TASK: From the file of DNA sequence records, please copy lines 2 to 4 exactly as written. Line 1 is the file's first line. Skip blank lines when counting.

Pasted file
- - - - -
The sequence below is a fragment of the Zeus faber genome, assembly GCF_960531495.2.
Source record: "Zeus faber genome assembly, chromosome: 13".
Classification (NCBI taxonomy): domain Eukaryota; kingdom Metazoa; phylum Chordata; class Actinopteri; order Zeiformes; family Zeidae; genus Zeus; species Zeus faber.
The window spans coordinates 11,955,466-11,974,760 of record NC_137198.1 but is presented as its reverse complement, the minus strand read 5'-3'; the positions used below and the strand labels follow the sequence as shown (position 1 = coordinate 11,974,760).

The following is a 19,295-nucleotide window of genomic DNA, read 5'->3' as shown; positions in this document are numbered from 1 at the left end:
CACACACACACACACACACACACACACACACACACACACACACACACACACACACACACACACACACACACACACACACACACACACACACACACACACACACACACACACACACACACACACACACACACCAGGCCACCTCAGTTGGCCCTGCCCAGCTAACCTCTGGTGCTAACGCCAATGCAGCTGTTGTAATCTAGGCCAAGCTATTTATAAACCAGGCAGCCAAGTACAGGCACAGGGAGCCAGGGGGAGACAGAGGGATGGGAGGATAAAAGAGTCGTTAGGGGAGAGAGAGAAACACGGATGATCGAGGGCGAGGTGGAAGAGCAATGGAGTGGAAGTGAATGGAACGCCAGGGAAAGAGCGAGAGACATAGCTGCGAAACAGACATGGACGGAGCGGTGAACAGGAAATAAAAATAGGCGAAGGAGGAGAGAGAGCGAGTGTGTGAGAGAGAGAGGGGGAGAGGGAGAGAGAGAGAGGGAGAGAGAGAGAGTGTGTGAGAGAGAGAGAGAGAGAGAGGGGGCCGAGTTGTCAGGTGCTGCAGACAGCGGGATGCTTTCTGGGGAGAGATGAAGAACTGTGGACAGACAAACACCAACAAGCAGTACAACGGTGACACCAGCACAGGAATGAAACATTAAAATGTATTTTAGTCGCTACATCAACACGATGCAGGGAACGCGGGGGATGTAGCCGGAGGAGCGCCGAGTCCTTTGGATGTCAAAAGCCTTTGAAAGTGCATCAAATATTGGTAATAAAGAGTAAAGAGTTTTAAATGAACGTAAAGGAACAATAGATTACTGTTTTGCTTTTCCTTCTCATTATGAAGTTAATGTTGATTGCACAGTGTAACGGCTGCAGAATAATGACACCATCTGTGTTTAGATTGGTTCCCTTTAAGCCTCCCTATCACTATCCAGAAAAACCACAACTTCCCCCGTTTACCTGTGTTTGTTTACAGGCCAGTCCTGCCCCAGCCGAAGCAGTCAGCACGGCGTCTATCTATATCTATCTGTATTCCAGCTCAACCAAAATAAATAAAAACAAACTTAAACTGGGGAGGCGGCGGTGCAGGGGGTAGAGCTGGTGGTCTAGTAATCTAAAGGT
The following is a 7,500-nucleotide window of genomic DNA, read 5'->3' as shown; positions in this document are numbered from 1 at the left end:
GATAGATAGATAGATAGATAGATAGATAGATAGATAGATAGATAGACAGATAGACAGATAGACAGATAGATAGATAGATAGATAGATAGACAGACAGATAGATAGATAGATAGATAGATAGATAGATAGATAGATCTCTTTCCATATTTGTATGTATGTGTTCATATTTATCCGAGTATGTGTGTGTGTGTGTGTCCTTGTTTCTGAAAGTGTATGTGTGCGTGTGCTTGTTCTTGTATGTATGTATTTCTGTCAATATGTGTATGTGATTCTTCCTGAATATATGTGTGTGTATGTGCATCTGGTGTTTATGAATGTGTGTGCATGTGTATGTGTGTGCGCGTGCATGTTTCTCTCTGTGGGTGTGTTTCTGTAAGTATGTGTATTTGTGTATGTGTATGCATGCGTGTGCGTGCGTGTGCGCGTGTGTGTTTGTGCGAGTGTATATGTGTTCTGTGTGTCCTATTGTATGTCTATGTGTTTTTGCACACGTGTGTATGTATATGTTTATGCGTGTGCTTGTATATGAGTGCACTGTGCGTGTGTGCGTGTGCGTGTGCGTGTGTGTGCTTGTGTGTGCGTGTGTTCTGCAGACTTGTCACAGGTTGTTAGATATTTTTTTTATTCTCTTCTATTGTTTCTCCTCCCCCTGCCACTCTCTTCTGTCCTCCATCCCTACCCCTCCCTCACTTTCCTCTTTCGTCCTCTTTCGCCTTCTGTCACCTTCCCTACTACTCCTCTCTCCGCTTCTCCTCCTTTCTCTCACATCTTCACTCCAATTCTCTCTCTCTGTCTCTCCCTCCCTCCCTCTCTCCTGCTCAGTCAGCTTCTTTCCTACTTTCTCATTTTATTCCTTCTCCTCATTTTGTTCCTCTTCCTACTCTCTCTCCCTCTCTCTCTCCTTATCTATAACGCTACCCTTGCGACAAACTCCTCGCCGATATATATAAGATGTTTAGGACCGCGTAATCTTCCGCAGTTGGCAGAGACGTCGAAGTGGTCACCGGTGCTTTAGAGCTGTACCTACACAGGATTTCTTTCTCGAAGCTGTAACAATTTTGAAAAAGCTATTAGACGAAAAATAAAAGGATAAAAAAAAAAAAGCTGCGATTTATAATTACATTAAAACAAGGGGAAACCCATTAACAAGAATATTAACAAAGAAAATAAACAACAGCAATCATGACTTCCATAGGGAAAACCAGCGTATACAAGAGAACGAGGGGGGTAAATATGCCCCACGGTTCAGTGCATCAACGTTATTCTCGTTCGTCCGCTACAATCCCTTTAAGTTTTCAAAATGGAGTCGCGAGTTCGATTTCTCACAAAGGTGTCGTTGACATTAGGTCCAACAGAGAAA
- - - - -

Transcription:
Source record: "Zeus faber genome assembly, chromosome: 13".
Classification (NCBI taxonomy): domain Eukaryota; kingdom Metazoa; phylum Chordata; class Actinopteri; order Zeiformes; family Zeidae; genus Zeus; species Zeus faber.
The window spans coordinates 11,955,466-11,974,760 of record NC_137198.1 but is presented as its reverse complement, the minus strand read 5'-3'; the positions used below and the strand labels follow the sequence as shown (position 1 = coordinate 11,974,760).